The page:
• Is your brand’s content is working as hard as it can?

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    By Carrie Webb, Head of Content, The Bigger Boat

    It’s no secret that a brand’s content is hugely important. It can mean the difference between and organisation being discovered online or not.

    But so much more than that, quality content elevates brand perception, nurtures lasting relationships with an audience and enables companies to build authority and credibility.

    In such a content-rich environment, it can be difficult to know how to grab consumers’ attention, drive real engagement, create conversations and ultimately increase conversions. Whether it’s via a well-designed infographic, a collection of helpful blog posts or a fully-fledged PR campaign, here’s how to give great content the best chance of surviving and reverberating in such a crowded place.

    Build out a strategic approach

    Don’t create content simply for the sake of posting something. There should be a sound detailed strategy behind it that takes into account many factors, but most importantly aims to create a connection between brands and consumers.

    The first step is to identify the brand’s strengths and consider this alongside a competitor’s offering. Take a holistic view of how those in the same space behave, and look at the types of content they’re producing – what’s working and what isn’t and, crucially, how audiences are responding.

    A structured, analytical approach is required to then apply learnings to the content strategy. This will provide internal guidelines and is the brand’s ‘why’ and ‘how’.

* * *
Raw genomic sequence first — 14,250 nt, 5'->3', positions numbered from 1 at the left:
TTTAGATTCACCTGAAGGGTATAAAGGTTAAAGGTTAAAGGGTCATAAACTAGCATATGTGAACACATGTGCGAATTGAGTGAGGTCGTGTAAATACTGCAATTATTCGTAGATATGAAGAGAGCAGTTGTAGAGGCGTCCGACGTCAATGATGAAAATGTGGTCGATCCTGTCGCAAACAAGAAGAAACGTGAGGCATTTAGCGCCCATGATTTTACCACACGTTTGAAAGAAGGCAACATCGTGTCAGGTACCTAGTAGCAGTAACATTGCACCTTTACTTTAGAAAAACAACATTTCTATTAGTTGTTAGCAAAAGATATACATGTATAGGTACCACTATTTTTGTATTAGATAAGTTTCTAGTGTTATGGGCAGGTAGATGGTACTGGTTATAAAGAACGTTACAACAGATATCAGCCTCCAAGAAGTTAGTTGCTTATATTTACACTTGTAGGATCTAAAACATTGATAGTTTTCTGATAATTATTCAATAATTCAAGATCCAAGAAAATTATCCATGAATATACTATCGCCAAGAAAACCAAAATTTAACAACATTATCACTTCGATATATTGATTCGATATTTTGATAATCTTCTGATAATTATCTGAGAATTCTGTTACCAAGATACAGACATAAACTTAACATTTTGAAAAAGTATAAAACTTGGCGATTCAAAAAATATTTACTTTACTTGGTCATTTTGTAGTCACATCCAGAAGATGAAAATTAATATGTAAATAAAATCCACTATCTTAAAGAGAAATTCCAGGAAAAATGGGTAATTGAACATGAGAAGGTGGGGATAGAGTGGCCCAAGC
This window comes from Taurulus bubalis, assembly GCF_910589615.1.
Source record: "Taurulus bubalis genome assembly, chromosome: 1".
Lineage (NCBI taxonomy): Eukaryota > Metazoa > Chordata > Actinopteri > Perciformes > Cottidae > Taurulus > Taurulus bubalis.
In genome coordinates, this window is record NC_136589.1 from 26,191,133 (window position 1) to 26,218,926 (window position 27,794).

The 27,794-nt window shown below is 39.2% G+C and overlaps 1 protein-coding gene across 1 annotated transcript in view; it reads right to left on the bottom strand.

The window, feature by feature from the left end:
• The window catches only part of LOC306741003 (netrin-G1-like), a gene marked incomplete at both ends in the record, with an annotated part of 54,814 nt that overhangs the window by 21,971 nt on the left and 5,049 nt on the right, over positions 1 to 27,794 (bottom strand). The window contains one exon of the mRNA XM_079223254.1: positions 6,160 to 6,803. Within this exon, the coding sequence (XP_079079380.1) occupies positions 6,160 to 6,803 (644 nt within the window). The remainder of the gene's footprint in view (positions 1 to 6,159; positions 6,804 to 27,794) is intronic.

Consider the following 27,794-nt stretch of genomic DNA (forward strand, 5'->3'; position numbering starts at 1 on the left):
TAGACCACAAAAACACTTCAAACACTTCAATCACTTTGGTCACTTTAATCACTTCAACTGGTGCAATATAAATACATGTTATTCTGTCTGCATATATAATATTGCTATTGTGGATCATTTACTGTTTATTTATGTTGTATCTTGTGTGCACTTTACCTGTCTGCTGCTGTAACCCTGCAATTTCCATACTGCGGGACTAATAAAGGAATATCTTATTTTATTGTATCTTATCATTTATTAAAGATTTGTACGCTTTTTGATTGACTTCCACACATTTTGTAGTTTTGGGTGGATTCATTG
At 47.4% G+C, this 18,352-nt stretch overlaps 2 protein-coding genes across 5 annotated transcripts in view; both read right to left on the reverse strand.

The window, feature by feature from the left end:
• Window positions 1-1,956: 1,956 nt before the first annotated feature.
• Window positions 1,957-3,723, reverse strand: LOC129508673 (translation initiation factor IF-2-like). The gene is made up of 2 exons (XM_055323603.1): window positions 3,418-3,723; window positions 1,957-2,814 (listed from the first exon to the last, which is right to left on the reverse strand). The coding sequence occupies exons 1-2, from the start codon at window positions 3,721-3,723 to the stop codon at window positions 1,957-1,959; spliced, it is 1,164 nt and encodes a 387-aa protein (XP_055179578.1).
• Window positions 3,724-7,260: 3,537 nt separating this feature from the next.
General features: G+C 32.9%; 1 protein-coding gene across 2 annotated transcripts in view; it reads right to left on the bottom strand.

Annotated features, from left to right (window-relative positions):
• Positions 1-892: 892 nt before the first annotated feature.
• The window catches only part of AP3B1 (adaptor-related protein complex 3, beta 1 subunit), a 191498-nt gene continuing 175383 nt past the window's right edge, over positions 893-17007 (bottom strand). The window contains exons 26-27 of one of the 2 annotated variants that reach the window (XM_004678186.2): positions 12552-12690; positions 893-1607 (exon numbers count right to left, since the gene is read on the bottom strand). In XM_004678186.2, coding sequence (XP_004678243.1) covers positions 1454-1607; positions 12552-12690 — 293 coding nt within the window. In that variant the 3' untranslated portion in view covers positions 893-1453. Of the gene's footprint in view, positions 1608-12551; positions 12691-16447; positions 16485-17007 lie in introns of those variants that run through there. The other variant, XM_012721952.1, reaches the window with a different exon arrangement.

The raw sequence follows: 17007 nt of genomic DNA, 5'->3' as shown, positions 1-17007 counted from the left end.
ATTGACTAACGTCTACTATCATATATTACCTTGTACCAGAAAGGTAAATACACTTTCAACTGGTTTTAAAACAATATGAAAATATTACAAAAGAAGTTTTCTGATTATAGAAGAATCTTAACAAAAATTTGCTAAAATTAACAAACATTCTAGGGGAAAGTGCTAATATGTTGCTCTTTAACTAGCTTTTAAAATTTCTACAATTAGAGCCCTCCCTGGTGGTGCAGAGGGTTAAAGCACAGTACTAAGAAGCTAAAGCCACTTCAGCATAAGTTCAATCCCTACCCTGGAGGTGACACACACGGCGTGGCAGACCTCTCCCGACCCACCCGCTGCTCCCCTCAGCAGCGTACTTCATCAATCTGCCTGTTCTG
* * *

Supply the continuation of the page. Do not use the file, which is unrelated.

Begin by defining audience personas (include their needs, where they consume content and any challenges and pain points), the organisation’s story and messaging and nail down content purpose.

    There should also be considerations for business-wide and content KPIs. Detail success metrics for every piece of content – traffic, views, shares, conversion rate, brand awareness, for example – and jot down outreach plans for them. Collating and assessing all this information leaves an overarching strategy that plans ahead for every aspect of the organisation’s marketing activity in an effort to produce the best results.

    Consider shareability from the outset

    Creating a fantastic piece of content that ticks all the boxes – for example, it’s user friendly, relevant, and has SEO coursing through its veins – is great, but it’s not enough to simply upload and sit back in the hope results will flood in.

    If a business isn’t promoting its own content, it’s missing out on many outreach possibilities. There’s no harm in giving customers a helping hand in finding content. If there’s budget, look towards PR, consider paid promotion or use influencers to shout about the work.

    Email marketing provides a good way to round-up and tease content on the brand’s site and, of course, sharing contentacross the relevant social platforms is always a winning tactic when looking to start conversation.

    Finally, don’t underestimate the value of employee advocacy. If a workforce shares its content, this shows customers that staff members have bought into the brand – and its content is credible. It also ensures a much higher reach without having to put extra budget behind it.

    Write for the desired audience

    A business should know its audience better than they know themselves, and create content that perfectly tailors to their needs and behaviour. This is key to content success.